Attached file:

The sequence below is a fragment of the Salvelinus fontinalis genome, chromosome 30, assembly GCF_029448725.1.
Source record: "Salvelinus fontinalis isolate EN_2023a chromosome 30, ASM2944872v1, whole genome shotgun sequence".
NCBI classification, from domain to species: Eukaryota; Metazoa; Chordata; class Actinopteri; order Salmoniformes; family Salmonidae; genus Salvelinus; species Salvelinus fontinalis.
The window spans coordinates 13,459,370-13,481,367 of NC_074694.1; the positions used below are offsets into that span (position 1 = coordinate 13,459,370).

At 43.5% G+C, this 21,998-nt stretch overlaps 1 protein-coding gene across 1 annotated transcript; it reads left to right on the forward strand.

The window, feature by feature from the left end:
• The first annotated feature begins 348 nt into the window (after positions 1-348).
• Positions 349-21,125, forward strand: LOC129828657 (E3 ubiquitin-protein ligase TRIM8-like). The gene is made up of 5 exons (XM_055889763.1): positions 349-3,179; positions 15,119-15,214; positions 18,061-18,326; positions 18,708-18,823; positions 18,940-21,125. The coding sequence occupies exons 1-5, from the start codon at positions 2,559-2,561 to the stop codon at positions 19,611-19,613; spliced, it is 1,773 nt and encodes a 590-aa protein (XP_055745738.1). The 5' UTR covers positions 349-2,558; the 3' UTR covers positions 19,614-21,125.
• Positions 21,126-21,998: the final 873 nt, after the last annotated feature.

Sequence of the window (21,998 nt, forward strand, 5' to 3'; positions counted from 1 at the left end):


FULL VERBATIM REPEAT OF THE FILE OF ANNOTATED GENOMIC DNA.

The sequence below is a fragment of the Salvelinus fontinalis genome, chromosome 30, assembly GCF_029448725.1.
Source record: "Salvelinus fontinalis isolate EN_2023a chromosome 30, ASM2944872v1, whole genome shotgun sequence".
NCBI classification, from domain to species: Eukaryota; Metazoa; Chordata; class Actinopteri; order Salmoniformes; family Salmonidae; genus Salvelinus; species Salvelinus fontinalis.
The window spans coordinates 13,459,370-13,481,367 of NC_074694.1; the positions used below are offsets into that span (position 1 = coordinate 13,459,370).

At 43.5% G+C, this 21,998-nt stretch overlaps 1 protein-coding gene across 1 annotated transcript; it reads left to right on the forward strand.

The window, feature by feature from the left end:
• The first annotated feature begins 348 nt into the window (after positions 1-348).
• Positions 349-21,125, forward strand: LOC129828657 (E3 ubiquitin-protein ligase TRIM8-like). The gene is made up of 5 exons (XM_055889763.1): positions 349-3,179; positions 15,119-15,214; positions 18,061-18,326; positions 18,708-18,823; positions 18,940-21,125. The coding sequence occupies exons 1-5, from the start codon at positions 2,559-2,561 to the stop codon at positions 19,611-19,613; spliced, it is 1,773 nt and encodes a 590-aa protein (XP_055745738.1). The 5' UTR covers positions 349-2,558; the 3' UTR covers positions 19,614-21,125.
• Positions 21,126-21,998: the final 873 nt, after the last annotated feature.

Sequence of the window (21,998 nt, forward strand, 5' to 3'; positions counted from 1 at the left end):